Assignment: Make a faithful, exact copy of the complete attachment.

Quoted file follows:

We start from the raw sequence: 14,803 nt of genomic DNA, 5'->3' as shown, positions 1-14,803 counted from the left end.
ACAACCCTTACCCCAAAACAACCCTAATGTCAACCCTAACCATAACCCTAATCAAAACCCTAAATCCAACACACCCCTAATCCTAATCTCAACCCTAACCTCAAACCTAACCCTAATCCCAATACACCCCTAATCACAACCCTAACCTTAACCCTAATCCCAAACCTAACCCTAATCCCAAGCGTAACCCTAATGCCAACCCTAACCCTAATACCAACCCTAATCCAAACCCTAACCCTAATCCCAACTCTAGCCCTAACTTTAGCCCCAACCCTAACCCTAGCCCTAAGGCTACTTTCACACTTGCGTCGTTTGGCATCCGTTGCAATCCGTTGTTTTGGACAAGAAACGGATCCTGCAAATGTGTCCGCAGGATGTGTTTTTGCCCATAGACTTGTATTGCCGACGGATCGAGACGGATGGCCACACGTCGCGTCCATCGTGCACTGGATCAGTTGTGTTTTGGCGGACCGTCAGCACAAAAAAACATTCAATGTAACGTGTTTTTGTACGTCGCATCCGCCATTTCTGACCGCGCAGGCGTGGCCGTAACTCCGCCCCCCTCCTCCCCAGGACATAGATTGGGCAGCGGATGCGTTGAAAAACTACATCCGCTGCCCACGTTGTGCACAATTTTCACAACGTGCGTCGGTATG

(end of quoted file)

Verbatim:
We start from the raw sequence: 14,803 nt of genomic DNA, 5'->3' as shown, positions 1-14,803 counted from the left end.
ACAACCCTTACCCCAAAACAACCCTAATGTCAACCCTAACCATAACCCTAATCAAAACCCTAAATCCAACACACCCCTAATCCTAATCTCAACCCTAACCTCAAACCTAACCCTAATCCCAATACACCCCTAATCACAACCCTAACCTTAACCCTAATCCCAAACCTAACCCTAATCCCAAGCGTAACCCTAATGCCAACCCTAACCCTAATACCAACCCTAATCCAAACCCTAACCCTAATCCCAACTCTAGCCCTAACTTTAGCCCCAACCCTAACCCTAGCCCTAAGGCTACTTTCACACTTGCGTCGTTTGGCATCCGTTGCAATCCGTTGTTTTGGACAAGAAACGGATCCTGCAAATGTGTCCGCAGGATGTGTTTTTGCCCATAGACTTGTATTGCCGACGGATCGAGACGGATGGCCACACGTCGCGTCCATCGTGCACTGGATCAGTTGTGTTTTGGCGGACCGTCAGCACAAAAAAACATTCAATGTAACGTGTTTTTGTACGTCGCATCCGCCATTTCTGACCGCGCAGGCGTGGCCGTAACTCCGCCCCCCTCCTCCCCAGGACATAGATTGGGCAGCGGATGCGTTGAAAAACTACATCCGCTGCCCACGTTGTGCACAATTTTCACAACGTGCGTCGGTATG